Chapter 19 - Taking on Soviet Imperialism in Poland and Eastern Europe

sia’s Western allies, including Great Britain, France, and the United States, who were fighting German armies on the Western Front in France and Belgium. Lenin subsequently ignored the fact that after the victorious Western allies signed the general armistice with Germany on November 11, 1918 that ended the fighting on all fronts, the Poles proclaimed themselves an independent republic, a proclamation explicitly confirmed by the Allies in the Treaty of Versailles of June 28, 1919.

Lenin’s and Stalin’s Betrayals in the 1920s and 1930s. Lenin rejected both the Treaty of Versailles and the Polish people’s assertions of Polish self-determination and independence. In April 1920, he directed Moscow’s Red Army to enforce the Soviet Union’s claim to Poland as a part (or province) of all the imperial territory claimed by Russia’s former czars. Strong Polish resistance, including the Battle of the “Miracle on the Vistula,” instead defeated the Soviet invaders, secured Polish independence, and established treaties with France and other nations. Under Pilsudski and other leaders over the next years, the new Poland was not a democracy, but it was able to maintain independence from both German and Soviet power until the outbreak of the Second World War. Near the end of the First World War, meanwhile, in October 1918, Poland’s neighbor, Czechoslovakia, declared and was able to maintain democratic independence under presidents Thomas Masaryk and Eduard Benes. The Czechs received an important measure of recognition from the Soviet Union in a mutual assistance treaty signed in 1935.

Stalin’s Betrayals Before and at the Outbreak of the Second World War. Further Soviet betrayals of Poland and Czechoslovakia, and soon all East European states came in rapid order. In 1938, as a price for joining the United Kingdom and France in support of Czechoslovakian resistance against Hitler’s mounting demands on the Czechs, Stalin insisted on stationing Soviet troops in Poland, a price Poland understandably was not willing to pay given its prior experience with Russian invaders. Without a Soviet commitment for support against Hitler’s Germany, the French and British acceded to German occupation of the German-speaking areas of “Sudetenland” in western Czechoslovakia in the fateful Munich Agreement of November 1938, soon to be followed by Hitler’s occupation and annexation of all of Czechoslovakia in March 1939. In this process, the Soviet Union violated its 1935 treaty with Czechoslovakia and also accepted Hitler’s substantial territorial claims on Poland, including the creation of a German “corridor” through Poland linked to the city of Danzig (Gdansk). At this point, Moscow’s most notable and historically fatal betrayal came in the form of the Hitler-Stalin Pact of August 23, 1939 that led a week later, on September 1, to Hitler’s brutal invasion and occupation of Poland by Nazi armies from the west. Hitler thereby provoked Britain and France to end their appeasement policies and to declarations of war on Germany. Stalin, in contrast, continued his collaboration with Hitler by sending Soviet armies into Poland from the east days later, soon linking them with his German allies. The Second World War was underway with the Soviets acting basically as an Axis power (see Chapter 3).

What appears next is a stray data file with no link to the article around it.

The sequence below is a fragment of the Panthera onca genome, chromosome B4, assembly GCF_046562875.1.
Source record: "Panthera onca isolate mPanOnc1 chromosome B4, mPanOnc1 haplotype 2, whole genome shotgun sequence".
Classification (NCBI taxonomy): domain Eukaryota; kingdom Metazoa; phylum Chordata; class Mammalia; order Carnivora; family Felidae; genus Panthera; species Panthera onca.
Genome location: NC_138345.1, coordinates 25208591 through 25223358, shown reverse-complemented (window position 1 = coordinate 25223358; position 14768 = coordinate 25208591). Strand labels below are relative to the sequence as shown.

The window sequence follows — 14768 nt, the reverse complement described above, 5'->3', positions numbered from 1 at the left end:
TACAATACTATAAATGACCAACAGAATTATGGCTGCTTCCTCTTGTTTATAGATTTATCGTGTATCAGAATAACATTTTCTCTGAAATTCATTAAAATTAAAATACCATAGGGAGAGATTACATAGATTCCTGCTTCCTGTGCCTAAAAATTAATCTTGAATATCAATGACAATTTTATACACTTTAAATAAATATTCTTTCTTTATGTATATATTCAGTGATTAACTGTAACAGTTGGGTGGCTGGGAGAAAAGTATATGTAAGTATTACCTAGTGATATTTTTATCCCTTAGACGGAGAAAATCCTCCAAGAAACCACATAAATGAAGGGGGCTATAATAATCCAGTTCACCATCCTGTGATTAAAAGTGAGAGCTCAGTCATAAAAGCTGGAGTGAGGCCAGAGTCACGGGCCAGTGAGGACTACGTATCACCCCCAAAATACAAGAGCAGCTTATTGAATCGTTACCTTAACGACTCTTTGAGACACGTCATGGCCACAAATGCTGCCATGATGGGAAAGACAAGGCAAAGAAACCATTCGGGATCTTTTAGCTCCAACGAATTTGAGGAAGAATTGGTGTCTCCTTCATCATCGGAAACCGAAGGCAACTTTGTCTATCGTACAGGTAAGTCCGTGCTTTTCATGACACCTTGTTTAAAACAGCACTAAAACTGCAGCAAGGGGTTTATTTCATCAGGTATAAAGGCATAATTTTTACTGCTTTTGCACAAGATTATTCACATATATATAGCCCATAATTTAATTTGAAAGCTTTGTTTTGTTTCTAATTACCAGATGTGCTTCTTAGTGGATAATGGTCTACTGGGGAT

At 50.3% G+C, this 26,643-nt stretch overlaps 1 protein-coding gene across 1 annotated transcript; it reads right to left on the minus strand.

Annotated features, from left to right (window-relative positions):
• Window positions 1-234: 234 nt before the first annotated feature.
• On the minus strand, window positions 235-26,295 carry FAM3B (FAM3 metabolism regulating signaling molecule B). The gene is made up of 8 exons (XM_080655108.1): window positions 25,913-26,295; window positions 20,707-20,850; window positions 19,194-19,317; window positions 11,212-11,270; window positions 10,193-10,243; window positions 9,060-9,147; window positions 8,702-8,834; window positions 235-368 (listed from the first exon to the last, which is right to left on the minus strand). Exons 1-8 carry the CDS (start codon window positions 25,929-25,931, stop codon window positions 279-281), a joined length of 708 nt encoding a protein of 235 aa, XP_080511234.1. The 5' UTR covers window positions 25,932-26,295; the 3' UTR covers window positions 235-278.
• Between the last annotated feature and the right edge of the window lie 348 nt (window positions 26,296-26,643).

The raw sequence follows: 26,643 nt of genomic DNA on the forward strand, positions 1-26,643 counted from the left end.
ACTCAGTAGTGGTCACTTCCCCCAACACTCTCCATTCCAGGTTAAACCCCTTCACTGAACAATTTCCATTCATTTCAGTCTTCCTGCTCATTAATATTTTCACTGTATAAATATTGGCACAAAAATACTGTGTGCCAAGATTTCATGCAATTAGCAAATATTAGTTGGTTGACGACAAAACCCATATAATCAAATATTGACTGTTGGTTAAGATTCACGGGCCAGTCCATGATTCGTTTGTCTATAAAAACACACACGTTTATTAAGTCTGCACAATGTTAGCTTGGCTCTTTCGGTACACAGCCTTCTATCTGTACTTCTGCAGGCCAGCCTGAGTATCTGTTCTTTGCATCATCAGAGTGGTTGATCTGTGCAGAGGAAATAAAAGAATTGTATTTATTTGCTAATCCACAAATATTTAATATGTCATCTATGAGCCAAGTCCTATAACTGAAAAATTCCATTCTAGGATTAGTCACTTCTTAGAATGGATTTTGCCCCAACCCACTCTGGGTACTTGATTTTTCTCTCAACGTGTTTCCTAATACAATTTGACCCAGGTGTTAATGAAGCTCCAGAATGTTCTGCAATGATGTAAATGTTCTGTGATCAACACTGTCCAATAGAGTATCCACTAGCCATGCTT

Soviet Betrayals During the Second World War. The German invasion and occupation of Poland in September 1939 grew to encompass Germany’s subsequent occupation of all of the remaining East European nations following Hitler’s long-predicted invasion of the Soviet Union on June 22, 1941. German brutalities committed under the National Socialist banner include the murder of millions of Poles (including 90% of Poland’s three million Jews) in roundups, executions, and killing factories in Poland, including Auschwitz.

On the Soviet side, its Second World War murders of East European populations include the Red Army’s deliberate slaughter of some 15,000 Polish officers, intellectuals, and priests seen as “class” enemies (the 1941 Katyn Massacre)—as well as Soviet deportation and murder of many thousands of Poles and citizens of the Baltic nations. Soviet betrayals and mass murders also include the Red Army’s decision to stand by while Nazis crushed the Poles’ brave stands in Warsaw, first in 1941, and again during the anti-Nazi uprising by Polish Home Army resistance fighters in 1944. As the war ended, Soviet armies, accompanied by Soviet political commissars and intelligence units, reentered Poland, the Baltic countries, and other East European nations. With new levels of brutality, they arrested, killed outright, or deported to gulag camps in the Soviet Union those intellectual, religious and political figures, including the heroes of the anti-Nazi Polish Resistance, who had survived until then.

Further Soviet Promises and Betrayals. As reviewed in Chapter 3, the Soviet Union at the Yalta Conference in February 1945, near the end of the war, falsely promised to the Western Allies that they would accept “free and unfettered” elections in Poland. Stalin made similar pledges at other post-war conferences and in the Soviet Union’s signing of the December 1948 U.N. Universal Declaration on Human Rights. Instead, in Poland and throughout the East European nations occupied by Soviet forces, the Kremlin staged coups and purges against any non-Communist parties (e.g., in Czechoslovakia in February 1948) and implanted Stalinist

[Book pg. 459]